Coronaviruses are enveloped, single-stranded RNA viruses that are distributed worldwide. They include transmissible gastroenteritis virus (TGEV), porcine epidemic diarrhea virus (PEDV), and the human coronaviruses severe acute respiratory syndrome coronavirus (SARS-CoV) and Middle East respiratory syndrome coronavirus (MERS-CoV), many of which seriously endanger human health and well-being. Only alphacoronaviruses and betacoronaviruses harbor nonstructural protein 1 (nsp1), which performs multiple functions in inhibiting antiviral host responses. The role of the C terminus of betacoronavirus nsp1 in virulence has been characterized, but the location of the alphacoronavirus nsp1 region that is important for virulence remains unclear. Here, using TGEV nsp1 as a model to explore the function of this protein in alphacoronaviruses, we demonstrate that alphacoronavirus nsp1 inhibits host gene expression. Solving the crystal structure of full-length TGEV at 1.85-Å resolution and conducting several biochemical analyses, we observed that a specific motif (amino acids 91-95) of alphacoronavirus nsp1 is a conserved region that inhibits host protein synthesis. Using a reverse-genetics system based on CRISPR/ Cas9 technology to construct a recombinant TGEV in which this specific nsp1 motif was altered, we found that this mutation does not affect virus replication in cell culture but significantly reduces TGEV pathogenicity in pigs. Taken together, our findings suggest that alphacoronavirus nsp1 is an essential virulence determinant, providing a potential paradigm for the development of a new attenuated vaccine based on modified nsp1.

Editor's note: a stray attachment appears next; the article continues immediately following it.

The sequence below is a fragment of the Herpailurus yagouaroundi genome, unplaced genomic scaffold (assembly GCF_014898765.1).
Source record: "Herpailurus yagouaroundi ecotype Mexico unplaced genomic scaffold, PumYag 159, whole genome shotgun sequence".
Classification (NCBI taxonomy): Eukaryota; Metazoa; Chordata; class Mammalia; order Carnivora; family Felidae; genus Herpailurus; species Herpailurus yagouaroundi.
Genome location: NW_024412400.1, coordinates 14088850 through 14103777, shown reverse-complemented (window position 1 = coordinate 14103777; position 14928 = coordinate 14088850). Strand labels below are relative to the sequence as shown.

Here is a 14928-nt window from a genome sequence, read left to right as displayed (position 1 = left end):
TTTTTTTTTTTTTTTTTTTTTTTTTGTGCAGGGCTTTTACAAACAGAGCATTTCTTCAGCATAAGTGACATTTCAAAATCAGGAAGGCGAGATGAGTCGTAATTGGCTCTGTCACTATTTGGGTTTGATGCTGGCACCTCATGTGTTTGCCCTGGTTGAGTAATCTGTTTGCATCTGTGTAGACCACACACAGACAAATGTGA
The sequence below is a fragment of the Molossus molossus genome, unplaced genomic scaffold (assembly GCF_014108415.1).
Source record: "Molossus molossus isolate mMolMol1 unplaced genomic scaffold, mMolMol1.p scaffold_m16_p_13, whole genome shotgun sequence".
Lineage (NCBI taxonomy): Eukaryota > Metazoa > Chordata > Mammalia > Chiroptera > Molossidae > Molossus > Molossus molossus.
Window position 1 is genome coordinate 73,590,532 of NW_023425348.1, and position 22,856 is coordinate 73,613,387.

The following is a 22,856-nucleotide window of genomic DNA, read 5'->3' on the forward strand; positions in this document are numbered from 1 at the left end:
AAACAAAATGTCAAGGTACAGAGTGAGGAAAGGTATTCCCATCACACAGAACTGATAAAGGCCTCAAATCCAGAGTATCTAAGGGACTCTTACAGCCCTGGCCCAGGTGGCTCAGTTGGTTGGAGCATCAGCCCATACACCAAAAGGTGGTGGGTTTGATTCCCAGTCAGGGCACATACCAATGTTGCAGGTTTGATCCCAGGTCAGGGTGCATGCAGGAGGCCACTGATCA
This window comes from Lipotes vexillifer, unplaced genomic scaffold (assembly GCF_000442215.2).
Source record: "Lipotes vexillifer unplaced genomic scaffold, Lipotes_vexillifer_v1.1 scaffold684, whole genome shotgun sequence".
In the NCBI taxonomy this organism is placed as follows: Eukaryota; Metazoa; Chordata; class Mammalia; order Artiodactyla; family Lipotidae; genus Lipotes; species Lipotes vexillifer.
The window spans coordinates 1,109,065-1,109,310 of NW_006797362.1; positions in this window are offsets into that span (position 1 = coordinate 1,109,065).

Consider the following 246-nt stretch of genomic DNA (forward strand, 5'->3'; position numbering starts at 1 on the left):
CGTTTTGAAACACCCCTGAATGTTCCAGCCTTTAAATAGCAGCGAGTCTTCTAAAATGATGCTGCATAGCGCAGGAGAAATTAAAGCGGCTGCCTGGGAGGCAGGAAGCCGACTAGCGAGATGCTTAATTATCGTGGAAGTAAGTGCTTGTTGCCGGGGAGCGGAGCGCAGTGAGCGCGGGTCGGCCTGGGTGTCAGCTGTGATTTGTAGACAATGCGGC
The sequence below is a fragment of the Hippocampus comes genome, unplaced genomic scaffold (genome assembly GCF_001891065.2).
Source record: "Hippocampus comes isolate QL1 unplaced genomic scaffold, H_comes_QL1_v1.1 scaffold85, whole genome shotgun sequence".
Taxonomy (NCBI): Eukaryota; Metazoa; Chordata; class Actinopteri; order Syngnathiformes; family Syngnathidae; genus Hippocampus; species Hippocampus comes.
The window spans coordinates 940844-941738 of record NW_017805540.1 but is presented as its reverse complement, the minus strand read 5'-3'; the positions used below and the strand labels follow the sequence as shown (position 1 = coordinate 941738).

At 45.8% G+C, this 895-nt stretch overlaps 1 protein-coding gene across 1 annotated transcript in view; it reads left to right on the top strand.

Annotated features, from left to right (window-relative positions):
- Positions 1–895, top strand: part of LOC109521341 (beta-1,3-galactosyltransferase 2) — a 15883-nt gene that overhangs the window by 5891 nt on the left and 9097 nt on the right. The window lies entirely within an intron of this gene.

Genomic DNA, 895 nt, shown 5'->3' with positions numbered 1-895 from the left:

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This work was supported by National Natural Science Foundation of China Grants 31873020 and 31722056, National Key Research and Development Plan of China Grant 2018YFD0500102, and Huazhong Agricultural Univer-sity Scientific and Technological Self-Innovation Foundation Program 2662017PY028. The authors declare that they have no conflicts of interest with the contents of this article.
© 2019 Shen et al. Published under exclusive license by The American Society for Biochemistry and Molecular Biology, Inc.